What’s Wrong With the Republican Party?
September 30, 2012
(This item originally appeared in Forbes.com on September 30, 2012.)
I used to be a macro analyst for institutional investors, covering countries in Asia and elsewhere. I would look at the political dynamics, and get an idea of whether a country was going to implement successful policies or destructive ones.
These countries would typically have some sort of left-leaning party or coalition and some sort of right-leaning party. Sometimes, these parties would be on the right track, and sometimes they would go off the rails.
There’s a lot that’s right about the Republican Party today. I think the message of tax reform, like the Steve Forbes-style Flat Tax, and budget reform, for example the Ryan Plan, are going to be very important for the United States going forward. The Democrats don’t really have anything new to offer except flawed healthcare plans.
The Republican Party should be popular, but it is not. Why not? Here are some things I suggest:
1) They turn a blind eye to criminal activity, especially by the banks. I think we all know that, over the past decade or so, someone committed some very large crimes, and so far they have gotten away with it. You can be a business-friendly party without letting your banking cronies loot the public Treasury and screw the middle class silly. New financial regulations, for example a return of Glass-Steagall, will be necessary.
2) They say nice things during the election and then …. The last two Republican presidents were Bush I and Bush II. The first got elected on his “Read My Lips” promise to continue the Reagan low-tax policy. He raised taxes instead, and got involved in a voluntary and easily-prevented war in Iraq. The second promised (in 2000) that he would avoid foreign adventures, but instead started two wars on false pretenses (“weapons of mass destruction” in Iraq and “looking for Bin Laden” in Afghanistan), along with a lot of other police-state stuff that we would rather forget about today. Remember the Patriot Act? The same Bush cronies are still hanging around in the Republican Party’s wings, apparently ready to continue their games with whatever Republican president is elected.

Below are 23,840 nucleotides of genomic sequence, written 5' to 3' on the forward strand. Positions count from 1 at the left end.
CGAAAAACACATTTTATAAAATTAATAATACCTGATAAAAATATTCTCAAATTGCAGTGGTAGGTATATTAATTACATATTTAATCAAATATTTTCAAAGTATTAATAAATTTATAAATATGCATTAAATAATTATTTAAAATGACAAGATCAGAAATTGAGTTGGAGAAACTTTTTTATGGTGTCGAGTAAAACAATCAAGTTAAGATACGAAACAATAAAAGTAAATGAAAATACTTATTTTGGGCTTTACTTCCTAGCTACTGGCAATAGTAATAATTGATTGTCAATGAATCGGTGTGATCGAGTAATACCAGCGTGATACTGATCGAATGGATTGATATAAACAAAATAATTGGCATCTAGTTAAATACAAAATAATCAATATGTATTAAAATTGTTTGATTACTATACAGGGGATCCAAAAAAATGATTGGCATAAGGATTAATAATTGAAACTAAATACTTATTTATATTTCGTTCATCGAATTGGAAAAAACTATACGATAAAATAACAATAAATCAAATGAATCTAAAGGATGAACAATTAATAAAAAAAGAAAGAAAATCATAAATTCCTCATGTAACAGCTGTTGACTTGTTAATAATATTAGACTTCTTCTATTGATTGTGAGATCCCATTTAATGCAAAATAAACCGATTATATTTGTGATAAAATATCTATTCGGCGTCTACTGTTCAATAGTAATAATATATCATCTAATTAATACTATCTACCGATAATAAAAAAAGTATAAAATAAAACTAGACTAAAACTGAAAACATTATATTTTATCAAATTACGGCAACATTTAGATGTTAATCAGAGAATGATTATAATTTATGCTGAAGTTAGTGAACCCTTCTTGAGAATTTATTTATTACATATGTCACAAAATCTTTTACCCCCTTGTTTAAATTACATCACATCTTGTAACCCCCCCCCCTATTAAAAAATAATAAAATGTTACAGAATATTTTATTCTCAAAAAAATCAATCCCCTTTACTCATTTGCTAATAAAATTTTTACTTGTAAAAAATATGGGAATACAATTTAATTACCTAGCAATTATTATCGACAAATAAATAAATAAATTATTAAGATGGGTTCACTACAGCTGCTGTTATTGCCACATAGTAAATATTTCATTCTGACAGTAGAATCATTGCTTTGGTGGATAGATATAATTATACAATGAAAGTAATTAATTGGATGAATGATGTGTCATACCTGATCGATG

3) Their low-tax message doesn’t seem to apply to most Americans. In the 1970s, the idea of lowering marginal income tax rates was important. The top income tax rate was 70%, with state and local taxes piled on top of that. Tax reform is still important, but I think it might be time to look at taxes on incomes below $100,000. Taxes on the first $50,000 of income are, arguably, way too high today: sales taxes, payroll taxes (direct and indirect), income taxes, property taxes (direct and indirect), and all sorts of minor taxes and fees, on gasoline, phone service, and dozens of other things.
Some Republicans argue today that income taxes should be applied to even lower incomes, supposedly with the idea that, if Republicans raise income taxes on lower incomes, people will be more appreciative of Republicans’ low tax message. That makes a lot of sense. Rather, it might be time to raise the lower brackets, so that income taxes do not apply until you reach about $80,000 for a family of four. Because income taxes on the lower income levels hardly raise any revenue anyway, you aren’t giving up much there. However, it would lower the marginal income tax rates for many families by 10%-15%, which is a lot. And, it would build the broad-base political support for further tax reform.
Also, I would consider reducing payroll taxes, and perhaps substituting some other sort of tax. Note how Obama’s temporary payroll tax cut sailed right through without much controversy whatsoever. The political environment is apparently ripe for such a thing. I personally would consider replacing all payroll taxes with a tax on fossil fuels equivalent to about $1 for a gallon of gasoline, on a btu basis. You always get less of what you tax, and more of what you don’t, so the result might reasonably be more employment, less domestic environmental abuse, and less dependence on foreign oil.